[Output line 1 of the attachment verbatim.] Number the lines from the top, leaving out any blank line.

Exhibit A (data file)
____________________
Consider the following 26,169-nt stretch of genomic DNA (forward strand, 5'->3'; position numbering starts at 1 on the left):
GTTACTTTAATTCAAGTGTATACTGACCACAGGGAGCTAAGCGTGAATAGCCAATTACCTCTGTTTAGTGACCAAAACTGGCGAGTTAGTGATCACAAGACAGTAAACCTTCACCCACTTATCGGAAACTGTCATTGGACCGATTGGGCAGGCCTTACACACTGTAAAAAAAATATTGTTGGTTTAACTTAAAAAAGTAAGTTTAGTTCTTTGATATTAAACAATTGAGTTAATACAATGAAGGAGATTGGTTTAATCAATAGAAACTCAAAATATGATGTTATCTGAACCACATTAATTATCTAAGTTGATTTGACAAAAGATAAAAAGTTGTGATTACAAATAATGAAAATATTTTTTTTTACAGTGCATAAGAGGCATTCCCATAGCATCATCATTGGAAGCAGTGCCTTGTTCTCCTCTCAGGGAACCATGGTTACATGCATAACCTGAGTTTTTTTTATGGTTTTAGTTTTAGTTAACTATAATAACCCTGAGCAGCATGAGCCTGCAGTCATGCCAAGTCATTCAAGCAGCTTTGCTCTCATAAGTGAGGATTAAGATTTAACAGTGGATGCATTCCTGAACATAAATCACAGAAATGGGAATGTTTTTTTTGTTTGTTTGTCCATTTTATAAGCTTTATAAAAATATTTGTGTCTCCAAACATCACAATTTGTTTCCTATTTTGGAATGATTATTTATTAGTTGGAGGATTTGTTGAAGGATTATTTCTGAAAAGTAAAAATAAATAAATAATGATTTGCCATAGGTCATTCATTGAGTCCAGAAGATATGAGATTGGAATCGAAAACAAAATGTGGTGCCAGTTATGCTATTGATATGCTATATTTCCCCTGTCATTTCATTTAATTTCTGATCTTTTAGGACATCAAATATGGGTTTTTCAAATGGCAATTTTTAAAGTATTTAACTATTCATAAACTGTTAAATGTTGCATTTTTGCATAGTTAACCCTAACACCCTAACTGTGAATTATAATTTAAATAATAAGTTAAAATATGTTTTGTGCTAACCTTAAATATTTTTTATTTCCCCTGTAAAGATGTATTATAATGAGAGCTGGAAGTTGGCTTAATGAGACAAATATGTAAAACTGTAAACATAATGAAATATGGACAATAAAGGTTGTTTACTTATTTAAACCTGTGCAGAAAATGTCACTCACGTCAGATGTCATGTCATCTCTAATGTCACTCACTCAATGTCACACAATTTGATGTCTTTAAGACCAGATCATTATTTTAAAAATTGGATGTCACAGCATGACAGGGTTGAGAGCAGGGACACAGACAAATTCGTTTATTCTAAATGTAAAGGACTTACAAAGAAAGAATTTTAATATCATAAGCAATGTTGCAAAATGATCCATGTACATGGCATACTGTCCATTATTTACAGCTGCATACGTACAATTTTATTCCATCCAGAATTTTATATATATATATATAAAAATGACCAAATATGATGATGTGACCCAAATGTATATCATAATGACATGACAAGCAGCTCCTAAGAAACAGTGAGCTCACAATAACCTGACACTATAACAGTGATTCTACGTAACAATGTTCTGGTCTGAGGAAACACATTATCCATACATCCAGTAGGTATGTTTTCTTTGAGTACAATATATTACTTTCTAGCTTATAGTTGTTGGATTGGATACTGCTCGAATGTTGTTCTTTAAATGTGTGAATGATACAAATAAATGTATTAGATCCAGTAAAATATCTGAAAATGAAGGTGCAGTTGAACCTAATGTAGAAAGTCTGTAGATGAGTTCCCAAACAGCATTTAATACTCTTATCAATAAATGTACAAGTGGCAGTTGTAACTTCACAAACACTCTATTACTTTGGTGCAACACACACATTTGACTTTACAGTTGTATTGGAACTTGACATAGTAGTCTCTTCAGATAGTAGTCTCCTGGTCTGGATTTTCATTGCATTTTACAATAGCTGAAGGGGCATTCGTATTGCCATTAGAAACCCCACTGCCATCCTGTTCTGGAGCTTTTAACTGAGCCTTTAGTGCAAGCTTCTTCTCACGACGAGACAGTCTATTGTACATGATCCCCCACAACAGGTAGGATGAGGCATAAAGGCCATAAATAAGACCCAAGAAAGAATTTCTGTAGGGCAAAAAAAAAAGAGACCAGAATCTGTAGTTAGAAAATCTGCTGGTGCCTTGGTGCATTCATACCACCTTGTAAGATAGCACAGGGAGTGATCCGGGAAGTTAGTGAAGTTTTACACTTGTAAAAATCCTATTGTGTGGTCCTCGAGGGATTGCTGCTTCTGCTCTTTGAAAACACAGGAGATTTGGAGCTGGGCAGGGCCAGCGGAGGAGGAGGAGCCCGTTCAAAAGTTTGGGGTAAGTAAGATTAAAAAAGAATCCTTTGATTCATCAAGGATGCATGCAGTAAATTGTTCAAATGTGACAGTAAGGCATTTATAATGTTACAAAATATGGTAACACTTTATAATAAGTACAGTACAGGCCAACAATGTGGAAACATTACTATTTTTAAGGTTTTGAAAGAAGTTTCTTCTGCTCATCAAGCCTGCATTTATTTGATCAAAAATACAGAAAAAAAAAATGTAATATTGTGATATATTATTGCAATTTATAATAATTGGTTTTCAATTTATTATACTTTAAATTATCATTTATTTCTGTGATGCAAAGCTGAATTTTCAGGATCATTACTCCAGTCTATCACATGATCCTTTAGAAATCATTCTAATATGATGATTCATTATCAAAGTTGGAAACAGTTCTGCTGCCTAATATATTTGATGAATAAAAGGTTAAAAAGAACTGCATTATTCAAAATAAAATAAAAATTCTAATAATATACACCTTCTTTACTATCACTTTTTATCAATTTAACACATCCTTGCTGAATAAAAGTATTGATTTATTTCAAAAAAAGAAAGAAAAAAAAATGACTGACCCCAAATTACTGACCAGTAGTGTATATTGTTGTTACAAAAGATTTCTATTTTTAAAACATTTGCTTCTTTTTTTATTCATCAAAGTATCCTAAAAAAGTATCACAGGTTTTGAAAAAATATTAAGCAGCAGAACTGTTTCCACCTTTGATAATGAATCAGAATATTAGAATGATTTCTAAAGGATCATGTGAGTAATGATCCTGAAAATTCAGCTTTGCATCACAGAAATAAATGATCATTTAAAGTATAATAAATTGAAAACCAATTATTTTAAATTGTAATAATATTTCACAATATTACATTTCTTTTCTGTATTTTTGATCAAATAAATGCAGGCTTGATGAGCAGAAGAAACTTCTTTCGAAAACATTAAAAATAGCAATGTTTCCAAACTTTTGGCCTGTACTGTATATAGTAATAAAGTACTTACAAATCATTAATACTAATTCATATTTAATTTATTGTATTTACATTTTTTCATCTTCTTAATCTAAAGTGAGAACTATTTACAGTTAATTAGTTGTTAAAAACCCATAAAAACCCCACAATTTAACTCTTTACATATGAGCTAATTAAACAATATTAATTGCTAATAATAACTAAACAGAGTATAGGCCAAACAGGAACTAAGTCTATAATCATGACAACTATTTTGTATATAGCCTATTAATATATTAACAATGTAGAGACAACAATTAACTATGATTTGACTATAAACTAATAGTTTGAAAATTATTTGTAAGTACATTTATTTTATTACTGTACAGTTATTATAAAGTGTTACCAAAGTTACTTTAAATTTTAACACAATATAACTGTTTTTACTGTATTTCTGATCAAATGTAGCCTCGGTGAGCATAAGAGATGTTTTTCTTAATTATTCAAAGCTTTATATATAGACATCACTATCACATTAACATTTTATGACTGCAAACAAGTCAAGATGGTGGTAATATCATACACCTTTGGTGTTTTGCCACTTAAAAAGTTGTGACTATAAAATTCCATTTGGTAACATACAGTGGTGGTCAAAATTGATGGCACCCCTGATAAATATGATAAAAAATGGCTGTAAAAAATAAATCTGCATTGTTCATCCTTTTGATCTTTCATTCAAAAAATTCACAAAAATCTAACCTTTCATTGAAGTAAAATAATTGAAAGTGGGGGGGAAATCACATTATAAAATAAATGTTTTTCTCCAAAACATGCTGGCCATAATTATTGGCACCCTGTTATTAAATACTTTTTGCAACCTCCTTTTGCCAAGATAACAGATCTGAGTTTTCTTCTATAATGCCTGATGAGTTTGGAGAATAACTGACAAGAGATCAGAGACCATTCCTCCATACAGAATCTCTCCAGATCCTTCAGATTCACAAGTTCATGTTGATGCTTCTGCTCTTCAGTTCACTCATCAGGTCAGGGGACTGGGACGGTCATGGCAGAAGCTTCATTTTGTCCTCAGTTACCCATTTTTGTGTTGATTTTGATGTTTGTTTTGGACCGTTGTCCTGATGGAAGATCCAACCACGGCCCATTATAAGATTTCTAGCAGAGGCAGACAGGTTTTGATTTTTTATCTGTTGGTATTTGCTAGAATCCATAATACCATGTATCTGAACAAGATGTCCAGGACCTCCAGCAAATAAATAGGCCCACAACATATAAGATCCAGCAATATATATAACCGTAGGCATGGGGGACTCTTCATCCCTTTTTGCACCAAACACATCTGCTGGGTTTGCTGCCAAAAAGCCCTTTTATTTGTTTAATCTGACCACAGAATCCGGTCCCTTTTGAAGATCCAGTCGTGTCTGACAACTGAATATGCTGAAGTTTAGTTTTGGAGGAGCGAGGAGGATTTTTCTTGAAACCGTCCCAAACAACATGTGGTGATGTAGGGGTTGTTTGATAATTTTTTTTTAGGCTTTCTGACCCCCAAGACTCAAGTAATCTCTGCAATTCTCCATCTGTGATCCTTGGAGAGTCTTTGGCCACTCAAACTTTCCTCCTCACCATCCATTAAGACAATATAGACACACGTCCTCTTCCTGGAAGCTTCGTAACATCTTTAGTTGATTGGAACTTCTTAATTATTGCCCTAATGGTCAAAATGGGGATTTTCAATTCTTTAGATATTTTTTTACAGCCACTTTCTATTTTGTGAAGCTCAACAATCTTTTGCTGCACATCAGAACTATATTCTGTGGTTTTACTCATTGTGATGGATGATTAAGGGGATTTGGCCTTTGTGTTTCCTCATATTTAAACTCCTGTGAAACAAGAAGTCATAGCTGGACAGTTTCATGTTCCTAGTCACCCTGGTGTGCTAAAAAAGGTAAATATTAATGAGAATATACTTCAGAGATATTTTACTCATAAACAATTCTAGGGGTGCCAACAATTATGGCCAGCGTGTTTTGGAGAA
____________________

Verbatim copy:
Consider the following 26,169-nt stretch of genomic DNA (forward strand, 5'->3'; position numbering starts at 1 on the left):